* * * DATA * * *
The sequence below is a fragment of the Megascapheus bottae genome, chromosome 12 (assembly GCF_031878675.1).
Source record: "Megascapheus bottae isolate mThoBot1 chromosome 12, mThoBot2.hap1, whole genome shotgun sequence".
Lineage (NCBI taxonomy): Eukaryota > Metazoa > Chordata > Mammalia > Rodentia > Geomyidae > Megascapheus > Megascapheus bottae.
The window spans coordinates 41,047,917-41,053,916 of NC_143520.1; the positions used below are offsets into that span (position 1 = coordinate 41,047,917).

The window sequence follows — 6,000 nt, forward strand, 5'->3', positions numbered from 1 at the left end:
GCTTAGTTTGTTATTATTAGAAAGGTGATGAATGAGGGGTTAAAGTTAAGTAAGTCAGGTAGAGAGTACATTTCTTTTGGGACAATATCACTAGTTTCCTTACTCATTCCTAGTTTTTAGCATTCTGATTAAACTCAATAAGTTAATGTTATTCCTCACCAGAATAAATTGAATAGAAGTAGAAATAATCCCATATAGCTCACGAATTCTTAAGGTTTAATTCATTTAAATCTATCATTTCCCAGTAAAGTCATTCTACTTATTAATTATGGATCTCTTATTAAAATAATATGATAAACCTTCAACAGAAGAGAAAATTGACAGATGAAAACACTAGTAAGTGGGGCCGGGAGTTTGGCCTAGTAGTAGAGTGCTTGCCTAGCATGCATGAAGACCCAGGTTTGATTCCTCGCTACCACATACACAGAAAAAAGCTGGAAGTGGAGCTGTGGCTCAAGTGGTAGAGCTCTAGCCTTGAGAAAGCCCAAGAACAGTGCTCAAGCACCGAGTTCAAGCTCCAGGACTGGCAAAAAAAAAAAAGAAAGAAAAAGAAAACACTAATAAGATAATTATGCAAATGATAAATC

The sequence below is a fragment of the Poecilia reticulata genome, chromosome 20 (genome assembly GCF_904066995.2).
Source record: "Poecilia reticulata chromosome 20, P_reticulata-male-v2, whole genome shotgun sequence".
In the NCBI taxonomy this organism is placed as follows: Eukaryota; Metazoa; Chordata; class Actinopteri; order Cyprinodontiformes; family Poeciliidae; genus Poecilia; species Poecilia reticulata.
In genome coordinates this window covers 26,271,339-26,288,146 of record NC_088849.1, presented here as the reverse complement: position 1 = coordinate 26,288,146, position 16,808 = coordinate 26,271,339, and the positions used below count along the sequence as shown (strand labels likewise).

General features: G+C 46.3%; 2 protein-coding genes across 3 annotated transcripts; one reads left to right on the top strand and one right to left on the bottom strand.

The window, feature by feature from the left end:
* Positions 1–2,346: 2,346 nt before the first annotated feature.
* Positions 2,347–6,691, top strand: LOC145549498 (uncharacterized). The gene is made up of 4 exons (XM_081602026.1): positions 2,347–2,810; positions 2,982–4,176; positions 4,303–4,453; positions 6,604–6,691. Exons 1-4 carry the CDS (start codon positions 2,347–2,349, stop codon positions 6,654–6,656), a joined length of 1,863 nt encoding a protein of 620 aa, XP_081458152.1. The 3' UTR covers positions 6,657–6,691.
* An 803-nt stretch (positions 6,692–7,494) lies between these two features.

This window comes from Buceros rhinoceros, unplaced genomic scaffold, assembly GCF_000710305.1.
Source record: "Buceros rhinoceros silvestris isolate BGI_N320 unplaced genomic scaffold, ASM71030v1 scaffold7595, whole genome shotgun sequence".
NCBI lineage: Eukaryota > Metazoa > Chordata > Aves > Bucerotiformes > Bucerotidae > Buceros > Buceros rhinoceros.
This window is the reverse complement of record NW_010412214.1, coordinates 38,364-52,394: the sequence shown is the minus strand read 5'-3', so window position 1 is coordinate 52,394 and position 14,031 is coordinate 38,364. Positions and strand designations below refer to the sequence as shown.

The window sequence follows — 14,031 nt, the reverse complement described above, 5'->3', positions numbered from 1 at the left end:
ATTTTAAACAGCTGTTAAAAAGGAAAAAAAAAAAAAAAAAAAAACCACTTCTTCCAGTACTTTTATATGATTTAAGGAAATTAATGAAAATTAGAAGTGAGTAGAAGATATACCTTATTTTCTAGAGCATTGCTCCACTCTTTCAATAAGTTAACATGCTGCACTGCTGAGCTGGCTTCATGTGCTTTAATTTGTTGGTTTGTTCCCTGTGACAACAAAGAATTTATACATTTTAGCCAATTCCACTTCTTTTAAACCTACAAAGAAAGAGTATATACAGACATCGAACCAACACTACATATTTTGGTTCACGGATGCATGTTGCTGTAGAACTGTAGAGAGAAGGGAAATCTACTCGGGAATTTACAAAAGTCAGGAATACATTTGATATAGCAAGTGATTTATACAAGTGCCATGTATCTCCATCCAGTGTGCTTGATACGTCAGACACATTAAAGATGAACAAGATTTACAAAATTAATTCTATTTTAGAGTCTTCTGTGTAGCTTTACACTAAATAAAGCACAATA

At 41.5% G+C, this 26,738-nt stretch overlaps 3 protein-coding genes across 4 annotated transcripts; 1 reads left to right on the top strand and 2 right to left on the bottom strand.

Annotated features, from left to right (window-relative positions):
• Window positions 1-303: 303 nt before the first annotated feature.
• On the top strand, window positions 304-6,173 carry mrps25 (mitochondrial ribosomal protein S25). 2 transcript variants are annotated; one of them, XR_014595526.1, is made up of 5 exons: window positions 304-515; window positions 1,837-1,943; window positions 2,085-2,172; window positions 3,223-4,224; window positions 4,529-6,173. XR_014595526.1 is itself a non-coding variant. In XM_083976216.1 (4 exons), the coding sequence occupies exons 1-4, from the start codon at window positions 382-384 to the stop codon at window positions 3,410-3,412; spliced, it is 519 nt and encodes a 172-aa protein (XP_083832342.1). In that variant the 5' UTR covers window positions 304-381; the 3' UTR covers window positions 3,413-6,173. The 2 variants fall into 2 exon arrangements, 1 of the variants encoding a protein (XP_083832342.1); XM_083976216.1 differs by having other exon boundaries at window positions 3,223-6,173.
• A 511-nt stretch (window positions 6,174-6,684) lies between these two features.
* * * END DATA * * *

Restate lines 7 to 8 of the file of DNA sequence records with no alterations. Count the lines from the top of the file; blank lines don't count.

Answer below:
The sequence below is a fragment of the Poecilia reticulata genome, chromosome 20 (genome assembly GCF_904066995.2).
Source record: "Poecilia reticulata chromosome 20, P_reticulata-male-v2, whole genome shotgun sequence".